The latest financial results for the three companies mining iron ore in Minnesota were less than promising.
U.S. Steel, which owns the Keetac and Minntac mines and taconite plants in Keewatin and Mountain Iron, lost $84 million in the third quarter of 2019 amid “challenging market conditions.” The company laid off non-union workers across the company earlier this month, including at least 30 at Keetac and Minntac, as part of a $200 million reduction to its annual fixed costs, and idled one production line at Minntac in October. In July, it announced three of its blast furnaces, in Indiana, Michigan and Europe, were idling amid low steel prices and low demand.
Earlier this month, ArcelorMittal, which owns the Minorca mine in Virginia and owns the largest stake of and manages Hibtac in Hibbing, said it was facing “tough market conditions" due to low steel prices. It shut down an Indiana blast furnace for maintenance until demand increases, but its shutdown was not expected to impact Minorca, which supplies pellets to a different Indiana Harbor blast furnace.
Cleveland Cliffs, owner of United Taconite in Eveleth and Northshore Mining in Babbitt and Silver Bay, reported lower profits in its third-quarter call as well. CEO Lourenco Goncalves blamed a historic month-over-month decrease in pellet premiums, which impacted the company's exports.
Will those “challenging” and “tough” market conditions cause mass layoffs at Iron Range mines and taconite plants? Maybe not.
Tony Barrett, a retired economics professor at the College of St. Scholastica who plans on returning to teach next semester, said he doesn't think this mirrors the 2008 downturn, during a severe global recession, or the 2015 downturn, when China dumped cheap steel in the U.S.
After a few years boosted by anti-steel-dumping measures by the Obama administration and steel tariffs by the Trump administration, Barrett said the industry is falling “back into a more traditional pattern.”
“Personally, I don’t see a recession coming, and very few economists do. If we have a full-blown recession, the Range is going to feel it,” Barrett said. “If you believe, like I do, that the U.S. economy is probably going to pick up a little bit in 2019, we should be fine.”
According to the World Steel Association, global demand for steel is expected to grow by 3.9% through 2019, but in 2020 steel demand is expected to grow by only 1.7%.
“Steel demand slowed in 2019 as uncertainty, trade tensions and geopolitical issues weighed on investment and trade,” Al Remeithi, chairman of the Worldsteel Economics Committee said in a short-range outlook released last month. “Manufacturing, particularly the auto industry, has performed poorly contracting in many countries; however in construction, despite some slowing, a positive momentum has been maintained.”
Peter Kakela, professor emeritus at Michigan State University and a taconite industry analyst, believes the slowdown is caused in part by continued steel imports, despite tariffs, and by the “mature economy” in the U.S. that leads to a sluggish demand.
“I think it’s more of a slowdown because of some imported steel, and maybe a maturing of our industrial society. Maybe we’ve built enough roads right now, and buildings, and bridges. .... We’re at the repair end rather than the original construction end of things,” Kakela said.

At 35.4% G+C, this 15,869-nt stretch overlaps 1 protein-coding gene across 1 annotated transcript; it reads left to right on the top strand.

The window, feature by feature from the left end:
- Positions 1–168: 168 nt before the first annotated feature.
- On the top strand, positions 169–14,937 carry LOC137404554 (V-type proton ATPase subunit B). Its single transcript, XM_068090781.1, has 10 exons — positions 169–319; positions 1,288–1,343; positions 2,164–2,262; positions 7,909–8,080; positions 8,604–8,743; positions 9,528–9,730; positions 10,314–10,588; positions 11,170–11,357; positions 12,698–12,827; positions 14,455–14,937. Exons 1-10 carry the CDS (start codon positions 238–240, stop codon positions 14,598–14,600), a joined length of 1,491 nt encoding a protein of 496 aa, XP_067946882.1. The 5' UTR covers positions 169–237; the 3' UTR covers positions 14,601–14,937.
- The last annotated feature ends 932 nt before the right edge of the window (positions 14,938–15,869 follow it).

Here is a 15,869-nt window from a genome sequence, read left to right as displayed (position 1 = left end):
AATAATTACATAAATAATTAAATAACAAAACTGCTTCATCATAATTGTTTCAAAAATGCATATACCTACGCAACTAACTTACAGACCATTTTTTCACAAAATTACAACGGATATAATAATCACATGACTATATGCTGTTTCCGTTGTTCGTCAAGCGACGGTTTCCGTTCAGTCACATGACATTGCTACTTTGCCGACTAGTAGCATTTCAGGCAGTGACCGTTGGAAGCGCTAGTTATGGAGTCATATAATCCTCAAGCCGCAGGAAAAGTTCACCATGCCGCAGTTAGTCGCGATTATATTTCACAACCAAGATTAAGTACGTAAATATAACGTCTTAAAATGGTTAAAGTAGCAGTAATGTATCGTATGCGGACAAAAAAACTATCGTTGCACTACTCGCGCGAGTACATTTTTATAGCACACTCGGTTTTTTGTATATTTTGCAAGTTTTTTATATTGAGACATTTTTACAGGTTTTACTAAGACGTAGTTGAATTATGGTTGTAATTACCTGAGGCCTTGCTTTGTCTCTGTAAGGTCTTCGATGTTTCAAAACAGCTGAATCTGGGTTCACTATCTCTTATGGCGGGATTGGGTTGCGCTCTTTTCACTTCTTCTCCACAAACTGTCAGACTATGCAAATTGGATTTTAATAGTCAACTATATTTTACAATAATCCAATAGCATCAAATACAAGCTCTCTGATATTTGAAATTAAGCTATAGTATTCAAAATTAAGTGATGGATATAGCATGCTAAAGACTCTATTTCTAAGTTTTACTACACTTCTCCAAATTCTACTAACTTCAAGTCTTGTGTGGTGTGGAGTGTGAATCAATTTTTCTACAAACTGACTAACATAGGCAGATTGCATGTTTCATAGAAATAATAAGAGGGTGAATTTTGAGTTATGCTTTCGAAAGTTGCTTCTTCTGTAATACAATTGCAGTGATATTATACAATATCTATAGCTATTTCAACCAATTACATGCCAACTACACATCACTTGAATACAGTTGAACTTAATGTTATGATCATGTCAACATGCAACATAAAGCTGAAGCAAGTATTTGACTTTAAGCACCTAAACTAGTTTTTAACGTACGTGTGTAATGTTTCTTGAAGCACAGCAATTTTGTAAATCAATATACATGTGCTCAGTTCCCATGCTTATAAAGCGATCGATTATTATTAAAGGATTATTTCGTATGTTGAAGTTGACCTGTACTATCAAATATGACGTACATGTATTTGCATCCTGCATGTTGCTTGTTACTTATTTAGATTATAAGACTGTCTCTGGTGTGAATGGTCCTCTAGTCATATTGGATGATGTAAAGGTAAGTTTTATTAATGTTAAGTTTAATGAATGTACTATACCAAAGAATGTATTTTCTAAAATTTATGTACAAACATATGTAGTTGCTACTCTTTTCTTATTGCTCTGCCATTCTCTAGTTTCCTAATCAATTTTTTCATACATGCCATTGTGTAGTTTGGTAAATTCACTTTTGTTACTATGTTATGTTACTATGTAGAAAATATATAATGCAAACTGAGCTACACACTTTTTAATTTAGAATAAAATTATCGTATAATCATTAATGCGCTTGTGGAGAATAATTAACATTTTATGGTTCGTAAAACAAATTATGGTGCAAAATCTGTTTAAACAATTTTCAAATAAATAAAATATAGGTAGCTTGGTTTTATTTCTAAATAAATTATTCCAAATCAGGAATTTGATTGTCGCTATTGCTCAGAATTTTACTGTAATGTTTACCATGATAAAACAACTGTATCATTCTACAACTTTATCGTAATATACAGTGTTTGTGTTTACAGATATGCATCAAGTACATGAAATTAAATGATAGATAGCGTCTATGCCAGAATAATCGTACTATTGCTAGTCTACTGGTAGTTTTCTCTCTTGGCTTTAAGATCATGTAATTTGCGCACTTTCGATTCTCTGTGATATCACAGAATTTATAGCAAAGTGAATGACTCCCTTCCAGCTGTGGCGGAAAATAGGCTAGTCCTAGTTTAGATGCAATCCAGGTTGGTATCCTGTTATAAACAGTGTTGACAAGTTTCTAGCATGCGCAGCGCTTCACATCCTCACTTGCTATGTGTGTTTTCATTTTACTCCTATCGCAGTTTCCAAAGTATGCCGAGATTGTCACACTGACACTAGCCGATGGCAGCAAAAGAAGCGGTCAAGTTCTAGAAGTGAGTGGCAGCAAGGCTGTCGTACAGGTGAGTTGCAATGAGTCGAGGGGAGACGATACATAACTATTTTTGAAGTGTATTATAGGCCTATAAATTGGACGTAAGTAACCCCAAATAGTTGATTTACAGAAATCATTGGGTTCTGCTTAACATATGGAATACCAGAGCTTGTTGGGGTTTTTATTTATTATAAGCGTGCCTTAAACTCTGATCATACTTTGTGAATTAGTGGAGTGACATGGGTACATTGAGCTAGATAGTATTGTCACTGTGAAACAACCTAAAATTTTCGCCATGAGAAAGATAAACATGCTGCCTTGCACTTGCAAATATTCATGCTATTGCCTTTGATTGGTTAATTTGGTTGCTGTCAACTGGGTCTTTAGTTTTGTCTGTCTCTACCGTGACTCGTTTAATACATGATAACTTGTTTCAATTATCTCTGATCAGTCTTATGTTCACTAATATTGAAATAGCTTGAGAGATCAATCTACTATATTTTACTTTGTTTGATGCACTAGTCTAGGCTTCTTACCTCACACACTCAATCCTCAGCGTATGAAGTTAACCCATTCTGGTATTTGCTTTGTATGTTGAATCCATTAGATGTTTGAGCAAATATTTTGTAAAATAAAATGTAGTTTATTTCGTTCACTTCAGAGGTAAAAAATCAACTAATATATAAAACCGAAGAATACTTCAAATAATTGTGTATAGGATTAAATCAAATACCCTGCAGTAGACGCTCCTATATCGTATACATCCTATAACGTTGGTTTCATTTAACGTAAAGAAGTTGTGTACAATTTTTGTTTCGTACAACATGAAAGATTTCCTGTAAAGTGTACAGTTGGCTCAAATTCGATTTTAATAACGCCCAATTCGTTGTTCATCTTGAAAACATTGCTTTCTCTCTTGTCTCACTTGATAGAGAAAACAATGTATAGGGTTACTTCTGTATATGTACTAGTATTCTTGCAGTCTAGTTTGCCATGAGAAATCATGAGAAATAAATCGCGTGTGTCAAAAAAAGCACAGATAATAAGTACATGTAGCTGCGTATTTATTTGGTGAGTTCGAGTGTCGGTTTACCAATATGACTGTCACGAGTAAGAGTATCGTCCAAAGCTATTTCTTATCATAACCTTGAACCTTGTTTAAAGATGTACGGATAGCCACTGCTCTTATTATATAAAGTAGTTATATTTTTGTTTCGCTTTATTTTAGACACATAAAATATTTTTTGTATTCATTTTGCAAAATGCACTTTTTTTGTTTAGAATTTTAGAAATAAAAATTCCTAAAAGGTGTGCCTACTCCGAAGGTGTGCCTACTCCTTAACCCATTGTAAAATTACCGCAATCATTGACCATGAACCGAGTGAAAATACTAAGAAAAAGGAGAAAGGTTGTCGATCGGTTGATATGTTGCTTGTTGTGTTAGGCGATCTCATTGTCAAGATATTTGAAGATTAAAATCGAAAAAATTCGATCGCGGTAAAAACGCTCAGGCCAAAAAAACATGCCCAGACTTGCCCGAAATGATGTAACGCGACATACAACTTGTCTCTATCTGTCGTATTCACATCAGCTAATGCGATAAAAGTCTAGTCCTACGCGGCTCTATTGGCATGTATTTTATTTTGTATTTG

And then there are goods like cars that are using less steel and more plastic, Kakela added. “We've still got good ore, we've still got some good processing going on. We just don't need quite as much."
Barrett maintains the anti-dumping measures and tariffs put on steel have worked, and any further drop in demand for domestic steel will be tied to the economy.
“The steel industry has definitely benefited from (tariffs),” Barrett said. “It doesn’t protect them from a downturn in the U.S. economy, but it certainly protects the U.S. from being the dumping ground for everyone else's excess steel.”
But Kelsey Johnson, president of the Iron Mining Association of Minnesota, said excess foreign steel is still a problem, even if tariffs have helped.
“What the tariffs did immediately is they bumped up the capacity utilization of many of the blast furnaces in the steel-making facilities,” Johnson said.
And as long as the steel industry’s capacity utilization remains above 80%, Johnson said, then the taconite industry and Iron Range should be safe. But, she acknowledged, that capacity utilization is now “kind of falling off.”
According to the American Iron and Steel Institute’s Nov. 16 weekly raw-steel production update, the U.S. steel capacity was still producing at 81.1%.
Johnson said the taconite industry’s immediate threat is a rate increase proposed by Minnesota Power for 7.7% that could take place as soon as Jan. 1 and could grow to a 10% increase for businesses if it’s fully approved by the Minnesota Public Utilities Commission.
Electricity bills account for about 25% of the taconite production costs, Johnson said.
“Every time we do something like that, we become a little less competitive,” Johnson said.
Minnesota Power said the increase is necessary to invest in cleaner energy, make up for expiring power sales and combat rising costs.
In the meantime, Barrett isn’t worried things will get worse at the mines and taconite plants.
“There's no evidence of any overexpansion going on up on the Range — far from it,” Barrett said. “The steel industry knows it's going to have ups and downs, and it stays pretty lean. So I don't see these recent announced layoffs by U.S. Steel as being a harbinger of a worse downturn coming.”
An earlier version of this article incorrectly said which blast furnace is supplied by Minorca. It has been corrected.